Perennial semi-mycotrophic (saprophytic) herb 10 - 20 cm tall Leaves: three to six, stalkless, clasping, 0.8 - 1.5 cm long, 0.5 - 1 cm wide, egg-shaped, and non-toothed. The upper leaf surface is green, but the lower side often has a purple coloring at least along the veins. Inflorescence: a single, erect, terminal, fairly short, loose arrangement of typically three (rarely one to six) stalked flowers with each flower subtended by a 0.6 - 1 cm long, 3 - 6 mm wide, egg-shaped, leaf-like bract. The conspicuous flower buds droop or nod, but once mature, the flowers become erect. Flowers remain open only one day, and only one flower on each plant opens at a time. The timing of flower opening in a population is very synchronized such that all plants open one flower at the same time, and then wait up to a week before the next round of buds open. Flowers: pale pink to whitish, small (under 5 cm diameter), bilaterally symmetric with one petal formed into a lip, but lacking a spur. The reproductive parts of stamens, stigma and style are fused into a white, 1 cm long, 2 mm wide, slender club-shaped column above the inferior ovary. Pollen in discreet magenta masses (pollinia). Sepals: three, spreading (one upward, two outward), petal-like, white to pinkish purple, 1 - 1.5 cm long, 3 - 5 mm wide, oblong to lance-shaped with fairly pointed tips. The erect upper sepal curves forward beyond its middle, while the spreading lateral sepals curve outward towards reflexed tips. Petals: three, lip slightly down-curved, upper two close together and pointing forward and curved over column. The lateral petals are solid whitish to pale pink-purple, 1.1 - 1.5 cm long, 3 - 5 mm wide, elliptic to spoon-shaped, and tapered to somewhat curved tips. Lip 1 - 2 cm long, 6 - 8 mm wide, inversely egg-shaped in outline but three-lobed with two lower, smaller, egg-shaped, lateral lobes curved upward and hidden under lateral petals. The central lobe of the lip petal is nearly circular, wavy-toothed at the edges, and white to pinkish purple with three, bright green, bumpy, interrupted ridges running lengthwise down the center. Fruit: several, initially nodding (erect at maturity), 1 - 1.5 cm long, 0.5 -1 cm wide, ellipsoid, stalked capsules (stalk about same length as capsule) with three raised lengthwise ridges, and a beak at apex. Flowering stem: single, erect, somewhat zigzag, fleshy, hairless, purplish green with several small leaves, and ending in a loose inflorescence. Root system: with slender true roots, and horizontal rhizome-like structures (stolons) forming whitish, 1 - 3 cm long, 0.5 - 1.5 cm wide, globular tubers from which new plants arise. The tubers emit a rich vanilla-like fragrance.
Similar species: Triphora trianthophora is most similar to Pogonia ophioglossoides, but that species has only a single stem leaf, only one flower at the apex of the stem, the flower is deeper pink to magenta, the sepals and lateral petals are straight (non-curved), and there is only a single erect capsule, which is lacking a beak.
Flowering: early August to September
Habitat and ecology: Extremely rare, in wooded sand dunes, rich mesic beech-maple woodlands, or mixed deciduous forests. Often in pockets of deep humus, or areas with considerable leaf litter, however high amounts of organic matter are apparently not critical (see Homoya 1993).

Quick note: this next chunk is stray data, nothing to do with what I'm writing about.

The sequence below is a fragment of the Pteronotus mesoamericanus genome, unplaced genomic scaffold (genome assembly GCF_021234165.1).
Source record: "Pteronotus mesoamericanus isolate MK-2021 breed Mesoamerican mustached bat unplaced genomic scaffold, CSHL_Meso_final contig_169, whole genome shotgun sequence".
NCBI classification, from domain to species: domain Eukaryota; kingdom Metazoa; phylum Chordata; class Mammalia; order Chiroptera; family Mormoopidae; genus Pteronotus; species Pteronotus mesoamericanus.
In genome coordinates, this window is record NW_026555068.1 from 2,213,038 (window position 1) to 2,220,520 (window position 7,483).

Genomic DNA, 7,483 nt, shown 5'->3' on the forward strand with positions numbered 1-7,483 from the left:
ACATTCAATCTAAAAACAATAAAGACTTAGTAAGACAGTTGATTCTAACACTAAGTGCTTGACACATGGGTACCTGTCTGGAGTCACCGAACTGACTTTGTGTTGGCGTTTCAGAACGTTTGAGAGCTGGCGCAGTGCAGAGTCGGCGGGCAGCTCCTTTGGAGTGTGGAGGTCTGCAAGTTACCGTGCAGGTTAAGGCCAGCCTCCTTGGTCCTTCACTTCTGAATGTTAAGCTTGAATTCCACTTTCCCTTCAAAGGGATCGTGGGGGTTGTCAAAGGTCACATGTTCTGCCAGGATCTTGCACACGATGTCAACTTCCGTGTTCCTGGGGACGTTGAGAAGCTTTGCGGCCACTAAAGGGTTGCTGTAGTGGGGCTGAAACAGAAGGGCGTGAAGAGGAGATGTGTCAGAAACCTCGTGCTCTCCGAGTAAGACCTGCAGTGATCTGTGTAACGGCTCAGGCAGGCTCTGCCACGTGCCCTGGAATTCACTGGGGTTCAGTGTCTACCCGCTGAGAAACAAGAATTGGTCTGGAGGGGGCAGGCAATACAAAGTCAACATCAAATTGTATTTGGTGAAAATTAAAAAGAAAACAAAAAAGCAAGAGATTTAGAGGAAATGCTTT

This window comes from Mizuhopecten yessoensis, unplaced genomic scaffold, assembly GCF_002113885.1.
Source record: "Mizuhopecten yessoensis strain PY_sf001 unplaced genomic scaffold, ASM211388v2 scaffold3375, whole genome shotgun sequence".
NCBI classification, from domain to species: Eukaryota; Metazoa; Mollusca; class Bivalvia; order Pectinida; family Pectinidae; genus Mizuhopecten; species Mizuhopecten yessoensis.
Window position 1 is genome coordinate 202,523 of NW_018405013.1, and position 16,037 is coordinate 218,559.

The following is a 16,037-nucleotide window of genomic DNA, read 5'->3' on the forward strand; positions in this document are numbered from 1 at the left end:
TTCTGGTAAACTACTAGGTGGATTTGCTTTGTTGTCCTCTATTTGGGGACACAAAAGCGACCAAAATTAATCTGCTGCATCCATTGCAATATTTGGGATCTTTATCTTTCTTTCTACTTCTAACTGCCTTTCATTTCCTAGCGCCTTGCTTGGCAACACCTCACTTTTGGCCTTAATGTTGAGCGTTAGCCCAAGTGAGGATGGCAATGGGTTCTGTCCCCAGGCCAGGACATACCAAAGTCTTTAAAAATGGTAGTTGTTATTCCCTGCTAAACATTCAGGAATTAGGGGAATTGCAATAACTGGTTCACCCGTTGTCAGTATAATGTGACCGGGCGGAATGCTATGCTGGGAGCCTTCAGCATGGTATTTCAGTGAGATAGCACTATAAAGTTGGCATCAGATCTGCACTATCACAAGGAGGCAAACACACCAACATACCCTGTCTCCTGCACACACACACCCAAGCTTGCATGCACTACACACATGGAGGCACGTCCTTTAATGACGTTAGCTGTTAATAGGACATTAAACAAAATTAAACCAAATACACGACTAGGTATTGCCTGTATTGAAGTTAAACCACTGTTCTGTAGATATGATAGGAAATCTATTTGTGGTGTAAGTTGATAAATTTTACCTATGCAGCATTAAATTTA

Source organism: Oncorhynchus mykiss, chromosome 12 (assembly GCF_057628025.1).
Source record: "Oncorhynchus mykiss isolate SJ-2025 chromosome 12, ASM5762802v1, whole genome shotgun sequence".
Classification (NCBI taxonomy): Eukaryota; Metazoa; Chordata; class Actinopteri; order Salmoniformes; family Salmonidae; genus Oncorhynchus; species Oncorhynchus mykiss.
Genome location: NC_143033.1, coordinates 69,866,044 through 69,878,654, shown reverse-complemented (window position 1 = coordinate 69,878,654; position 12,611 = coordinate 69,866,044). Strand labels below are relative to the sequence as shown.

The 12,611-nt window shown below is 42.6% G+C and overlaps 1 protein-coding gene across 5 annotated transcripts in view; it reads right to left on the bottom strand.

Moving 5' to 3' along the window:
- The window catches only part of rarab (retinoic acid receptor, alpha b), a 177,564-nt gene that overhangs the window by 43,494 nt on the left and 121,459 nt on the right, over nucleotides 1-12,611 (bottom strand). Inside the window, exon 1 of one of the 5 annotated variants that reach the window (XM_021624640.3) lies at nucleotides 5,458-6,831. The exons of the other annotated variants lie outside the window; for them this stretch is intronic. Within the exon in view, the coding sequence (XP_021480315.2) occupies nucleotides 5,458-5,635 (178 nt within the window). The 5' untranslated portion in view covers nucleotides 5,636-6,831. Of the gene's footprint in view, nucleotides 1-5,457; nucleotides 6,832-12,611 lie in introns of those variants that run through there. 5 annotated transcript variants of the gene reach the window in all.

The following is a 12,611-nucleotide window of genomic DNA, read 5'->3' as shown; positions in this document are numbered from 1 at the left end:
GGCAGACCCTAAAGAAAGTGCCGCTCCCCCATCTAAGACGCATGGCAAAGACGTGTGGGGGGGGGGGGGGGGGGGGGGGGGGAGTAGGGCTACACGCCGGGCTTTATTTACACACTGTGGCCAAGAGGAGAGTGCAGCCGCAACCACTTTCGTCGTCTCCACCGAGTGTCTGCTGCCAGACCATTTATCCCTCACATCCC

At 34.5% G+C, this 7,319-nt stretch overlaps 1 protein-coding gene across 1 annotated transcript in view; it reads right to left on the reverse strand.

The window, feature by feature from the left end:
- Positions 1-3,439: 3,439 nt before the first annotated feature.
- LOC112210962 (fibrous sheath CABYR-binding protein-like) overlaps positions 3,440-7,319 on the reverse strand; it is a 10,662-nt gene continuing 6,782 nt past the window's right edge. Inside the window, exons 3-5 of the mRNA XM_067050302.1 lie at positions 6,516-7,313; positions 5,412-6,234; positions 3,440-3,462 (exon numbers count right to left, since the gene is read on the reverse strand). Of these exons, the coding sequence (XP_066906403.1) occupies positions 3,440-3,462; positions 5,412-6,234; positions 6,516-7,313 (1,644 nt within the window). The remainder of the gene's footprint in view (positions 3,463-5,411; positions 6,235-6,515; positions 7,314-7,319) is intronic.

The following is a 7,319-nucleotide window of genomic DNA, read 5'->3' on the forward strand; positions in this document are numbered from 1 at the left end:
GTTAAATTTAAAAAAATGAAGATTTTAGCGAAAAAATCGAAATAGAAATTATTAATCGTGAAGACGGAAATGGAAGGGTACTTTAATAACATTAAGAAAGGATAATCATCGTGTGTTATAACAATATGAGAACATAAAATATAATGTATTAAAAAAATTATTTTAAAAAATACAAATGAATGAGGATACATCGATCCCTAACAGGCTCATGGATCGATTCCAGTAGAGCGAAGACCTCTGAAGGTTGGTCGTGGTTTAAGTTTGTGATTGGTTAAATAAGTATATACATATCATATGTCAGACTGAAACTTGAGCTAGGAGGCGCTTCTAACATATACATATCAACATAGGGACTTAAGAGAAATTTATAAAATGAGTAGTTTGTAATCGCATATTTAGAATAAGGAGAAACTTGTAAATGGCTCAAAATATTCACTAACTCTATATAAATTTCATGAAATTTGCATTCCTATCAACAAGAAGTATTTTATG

Occurence in the Chicago region: native
Notes: Triphora is found only in the New World, and only T. trianthophora extends north beyond the subtropical climate of southern Florida. Since the distribution of this species is more south-central and southeastern, it is not surprising how rare it is in the Chicago Region. Since T. trianthophora derives most of its nourishment from dead organic matter with the aid of a fungus (mycotrophic), the photosynthetic plant parts only emerge when conditions are favorable for reproduction. Most of the time the plant remains out of sight below ground. Due to this periodic dormancy from flowering, often a large group of plants may be seen one year, but the next year may only have a few or even no flowering individuals. Another interesting phenomenon associated with flowering of T. trianthophora populations is that the synchronization of bud opening is thought to be dependent upon several environmental factors such as drops in evening temperature or changes in length of daylight, but not precipitation (Homoya 1993). This synchronized pattern of blooming provides for instances when all individuals in a population may have open flowers, then other times when all are only in bud, and also times when none have open flowers.
Etymology: Triphora comes from the Greek words tri, meaning three, and phoros, meaning bearing, in reference to either the typical three flowers per plant, or the three ridges or crests on the flower lip. Trianthophora translates as "bearing three flowers" referring to the common number of flowers per plant.
Author: The Field Museum
Stem 1-3 dm, nodding, straightening as it grows; lvs sessile, ovate, 1-2 cm; fls ephemeral; sep and lateral pet lanceolate, 1.5-2 cm; lip 1.5-2 cm, with 3 prominent green ridges, crisped at the tip, the lateral lobes upturned. Rich moist woods, often on rotten logs; s. Me. to s. Wis., s. to Fla., Tex., and C. Amer. Aug., Sept. (Pogonia t.)
Gleason, Henry A. & Cronquist, Arthur J. 1991. Manual of vascular plants of northeastern United States and adjacent Canada. lxxv + 910 pp.
©The New York Botanical Garden. All rights reserved. Used by permission.
Indiana Coefficient of Conservatism: C =
Wetland Indicator Status:
Citation: The vPlants Project. vPlants: A Virtual Herbarium of the Chicago Region. http://www.vplants.org
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